Sunrise at the amazing Taj Mahal

After leaving the grounds, we are whisked off by our driver, guide, and a whole concoction of tourist trap mechanisms designed to separate us from our money. I always respect the hustle, but finally begin to glimpse all of the instruments at work in this symphony of capitalism. They take us to a “presentation” of the primitive stone and wooden tools used to create all of the elegant marble work found in the mausoleum. After explaining the technique for a few minutes, he leads us downstairs and begins one of the most impressive sales jobs I’ve seen. Beautiful marble artwork fills several rooms, ranging from huge dinner tables to miniature elephants. My Banjo Earth budget forbids me to partake in these activities, though that chess set was amazing. After some hard nose negotiations, Paul buys a gift for his girlfriend and we’re off.

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The stone art “presentation”

After fully coming to a realization of what was really happening, I politely declined the next “presentation”. We instead opted for a spot behind the Taj Mahal, which gave us a far off view of the dome and a great opportunity for a banjo video. Though this experience is the opportunity of a lifetime, it was only 12pm, and we still had half a day to go. So, we dropped off our guide, tipped him, and began our 4 hour trek to Jaipur, the capital city of Rajasthan.

Recording in the fields behind the Taj

Sleep took me over for the first part of the drive, but after wakening, I was treated to a beautiful drive through the countryside of India. Wheat fields, brick smokestacks, women carrying things on their head, camels, buffalo, peacocks, kids playing pick-up games of India’s national pastime, cricket…It was all there. This drive really began to give me a sense of the vastness, the beauty, the truth, that is India.


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Driving through the Indian countryside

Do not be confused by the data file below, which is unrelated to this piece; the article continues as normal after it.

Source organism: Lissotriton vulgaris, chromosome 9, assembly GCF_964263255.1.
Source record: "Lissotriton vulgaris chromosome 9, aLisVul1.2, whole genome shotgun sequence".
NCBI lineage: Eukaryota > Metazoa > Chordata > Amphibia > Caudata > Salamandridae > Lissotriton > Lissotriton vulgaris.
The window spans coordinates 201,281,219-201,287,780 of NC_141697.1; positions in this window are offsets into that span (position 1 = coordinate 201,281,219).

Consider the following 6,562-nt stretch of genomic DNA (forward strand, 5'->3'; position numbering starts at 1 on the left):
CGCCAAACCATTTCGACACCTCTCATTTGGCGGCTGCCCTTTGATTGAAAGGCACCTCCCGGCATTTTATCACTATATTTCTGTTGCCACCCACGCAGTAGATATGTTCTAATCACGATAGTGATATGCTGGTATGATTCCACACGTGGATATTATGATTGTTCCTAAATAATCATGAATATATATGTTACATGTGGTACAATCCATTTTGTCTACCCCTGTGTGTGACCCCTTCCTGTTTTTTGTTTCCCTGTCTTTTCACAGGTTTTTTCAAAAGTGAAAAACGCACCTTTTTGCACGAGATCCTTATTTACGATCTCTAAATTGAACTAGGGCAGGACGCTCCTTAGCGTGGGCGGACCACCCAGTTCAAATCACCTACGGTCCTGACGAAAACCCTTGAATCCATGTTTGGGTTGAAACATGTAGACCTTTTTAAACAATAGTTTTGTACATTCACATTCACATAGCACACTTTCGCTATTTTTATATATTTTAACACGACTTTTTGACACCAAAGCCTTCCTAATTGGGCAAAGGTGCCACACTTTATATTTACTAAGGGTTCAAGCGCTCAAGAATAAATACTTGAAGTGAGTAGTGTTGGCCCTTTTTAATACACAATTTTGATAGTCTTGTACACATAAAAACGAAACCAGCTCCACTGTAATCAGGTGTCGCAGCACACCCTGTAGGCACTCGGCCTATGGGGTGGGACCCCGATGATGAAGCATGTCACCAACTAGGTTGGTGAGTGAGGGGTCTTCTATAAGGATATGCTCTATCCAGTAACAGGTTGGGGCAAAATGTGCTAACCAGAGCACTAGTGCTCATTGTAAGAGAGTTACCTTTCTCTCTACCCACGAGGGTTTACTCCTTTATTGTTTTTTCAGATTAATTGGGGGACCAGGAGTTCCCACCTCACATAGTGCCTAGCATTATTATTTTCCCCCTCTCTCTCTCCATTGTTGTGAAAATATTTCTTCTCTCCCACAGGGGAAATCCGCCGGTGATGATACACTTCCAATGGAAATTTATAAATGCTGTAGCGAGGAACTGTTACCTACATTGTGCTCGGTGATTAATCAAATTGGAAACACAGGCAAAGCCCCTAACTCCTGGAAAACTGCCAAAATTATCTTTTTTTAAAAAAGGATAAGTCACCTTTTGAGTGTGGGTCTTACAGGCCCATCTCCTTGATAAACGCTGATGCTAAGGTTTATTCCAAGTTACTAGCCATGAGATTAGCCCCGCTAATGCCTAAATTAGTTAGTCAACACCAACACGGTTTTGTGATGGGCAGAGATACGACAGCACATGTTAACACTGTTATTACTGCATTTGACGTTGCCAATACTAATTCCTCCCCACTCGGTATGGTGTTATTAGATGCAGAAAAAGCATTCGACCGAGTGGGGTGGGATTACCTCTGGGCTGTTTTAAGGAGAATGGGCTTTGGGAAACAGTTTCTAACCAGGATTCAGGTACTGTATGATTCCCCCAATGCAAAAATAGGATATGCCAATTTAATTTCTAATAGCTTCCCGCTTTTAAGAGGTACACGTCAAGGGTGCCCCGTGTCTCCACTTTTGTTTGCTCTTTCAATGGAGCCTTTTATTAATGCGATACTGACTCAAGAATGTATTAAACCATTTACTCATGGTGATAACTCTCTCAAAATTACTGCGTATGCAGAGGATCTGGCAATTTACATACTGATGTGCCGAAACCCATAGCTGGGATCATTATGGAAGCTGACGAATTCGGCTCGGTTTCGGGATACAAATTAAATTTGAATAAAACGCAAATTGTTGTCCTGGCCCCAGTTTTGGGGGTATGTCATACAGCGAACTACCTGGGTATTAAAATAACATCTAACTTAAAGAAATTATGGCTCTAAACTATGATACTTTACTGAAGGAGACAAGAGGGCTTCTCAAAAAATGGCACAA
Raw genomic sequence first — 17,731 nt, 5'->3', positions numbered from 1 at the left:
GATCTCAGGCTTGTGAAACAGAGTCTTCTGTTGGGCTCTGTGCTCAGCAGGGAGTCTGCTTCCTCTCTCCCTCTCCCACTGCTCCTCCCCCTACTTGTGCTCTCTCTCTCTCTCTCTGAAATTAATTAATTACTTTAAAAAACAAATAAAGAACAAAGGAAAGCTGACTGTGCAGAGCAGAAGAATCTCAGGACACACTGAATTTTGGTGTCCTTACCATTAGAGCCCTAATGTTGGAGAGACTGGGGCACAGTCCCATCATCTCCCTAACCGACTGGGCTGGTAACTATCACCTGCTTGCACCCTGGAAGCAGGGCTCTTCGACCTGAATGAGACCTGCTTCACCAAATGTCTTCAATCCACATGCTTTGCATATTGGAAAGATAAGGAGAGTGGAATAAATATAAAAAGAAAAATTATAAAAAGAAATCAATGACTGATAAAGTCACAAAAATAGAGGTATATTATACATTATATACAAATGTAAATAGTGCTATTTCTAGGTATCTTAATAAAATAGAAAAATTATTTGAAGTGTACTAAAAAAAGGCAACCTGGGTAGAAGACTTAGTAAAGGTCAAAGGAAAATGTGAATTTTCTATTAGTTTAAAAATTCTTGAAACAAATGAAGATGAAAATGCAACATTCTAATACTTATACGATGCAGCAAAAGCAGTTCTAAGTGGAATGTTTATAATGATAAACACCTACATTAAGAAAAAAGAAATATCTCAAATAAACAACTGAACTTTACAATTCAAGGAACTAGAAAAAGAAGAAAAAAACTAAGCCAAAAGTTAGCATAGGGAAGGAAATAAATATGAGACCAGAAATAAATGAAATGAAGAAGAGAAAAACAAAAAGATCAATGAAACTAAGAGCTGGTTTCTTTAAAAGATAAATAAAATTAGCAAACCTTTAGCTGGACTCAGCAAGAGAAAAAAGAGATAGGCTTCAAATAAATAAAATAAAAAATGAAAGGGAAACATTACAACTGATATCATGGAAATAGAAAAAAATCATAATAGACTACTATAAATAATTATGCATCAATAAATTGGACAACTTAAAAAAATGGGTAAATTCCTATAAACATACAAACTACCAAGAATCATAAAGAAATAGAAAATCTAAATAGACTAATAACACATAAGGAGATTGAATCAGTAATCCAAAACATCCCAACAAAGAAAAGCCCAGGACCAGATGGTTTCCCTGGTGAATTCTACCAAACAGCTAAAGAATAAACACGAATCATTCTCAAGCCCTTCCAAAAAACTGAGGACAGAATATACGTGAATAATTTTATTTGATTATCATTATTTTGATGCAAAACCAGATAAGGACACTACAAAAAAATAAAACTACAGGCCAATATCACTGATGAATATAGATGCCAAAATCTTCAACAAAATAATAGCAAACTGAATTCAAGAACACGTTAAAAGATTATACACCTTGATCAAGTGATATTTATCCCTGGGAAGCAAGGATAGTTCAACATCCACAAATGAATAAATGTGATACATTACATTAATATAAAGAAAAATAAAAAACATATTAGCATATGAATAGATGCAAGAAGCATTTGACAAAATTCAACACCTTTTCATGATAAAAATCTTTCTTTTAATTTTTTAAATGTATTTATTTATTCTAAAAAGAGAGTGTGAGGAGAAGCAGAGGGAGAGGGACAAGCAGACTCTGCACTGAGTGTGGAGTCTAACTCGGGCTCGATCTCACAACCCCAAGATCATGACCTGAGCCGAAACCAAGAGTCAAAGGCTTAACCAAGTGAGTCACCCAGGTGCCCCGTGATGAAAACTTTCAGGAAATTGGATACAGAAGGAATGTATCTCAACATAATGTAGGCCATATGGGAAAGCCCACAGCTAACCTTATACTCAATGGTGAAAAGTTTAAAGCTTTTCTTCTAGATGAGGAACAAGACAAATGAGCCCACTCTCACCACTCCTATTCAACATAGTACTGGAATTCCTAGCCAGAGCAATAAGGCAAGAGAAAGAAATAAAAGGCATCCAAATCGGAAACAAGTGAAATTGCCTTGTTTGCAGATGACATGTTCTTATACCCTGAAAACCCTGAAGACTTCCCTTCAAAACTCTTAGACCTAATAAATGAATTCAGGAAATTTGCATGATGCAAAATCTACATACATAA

Just before reaching Jaipur, we stopped at a place called the Monkey Temple. It is a series of temples and structures tucked away on a mountain, that house three to four thousand monkeys. Our first stop was the Temple of Shiva, the Cobra Goddess, where I was anointed with an orange design on my forehead. As went went further back in the mountain, the monkeys began gathering around. Five or ten here, twenty more there, until there were hundreds all around us, jumping, walking, playing, and occasionally fighting. As you hand them a peanut, their human like five fingered paws reach out to take them like a small infant, but with the grace and curiosity of an old soul.

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Just monkeying around the Monkey Temple

There is a natural amphitheater at the very top of the mountain filled with water that provided a perfect place for some music. I got out the banjo, pulled out my slide, and played my tune “9 finger Blues” to the Gods, the monkeys, myself, and anyone else who dared to listen.

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A little bit of that 9 Finger Blues

As darkness began to set in, the guide warned is it was time to go, as the leapord who lives at the top of the mountain would be coming down soon. We headed out, got back in the car with Samir, and settled into to our overly modest hotel for a night of somewhat restless sleep. These are the days of Banjo Earth: India.

The Monkey Temple is an unforgettable place, just off the beaten path

Andy Eversole – Banjo Earth: India – Music and Travel Vlog Ep.10 – Journey to Taj Mahal


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Andy Eversole – Banjo Earth: India – Day 10 – Journey to Taj Mahal

Day 10

Journey to Taj Mahal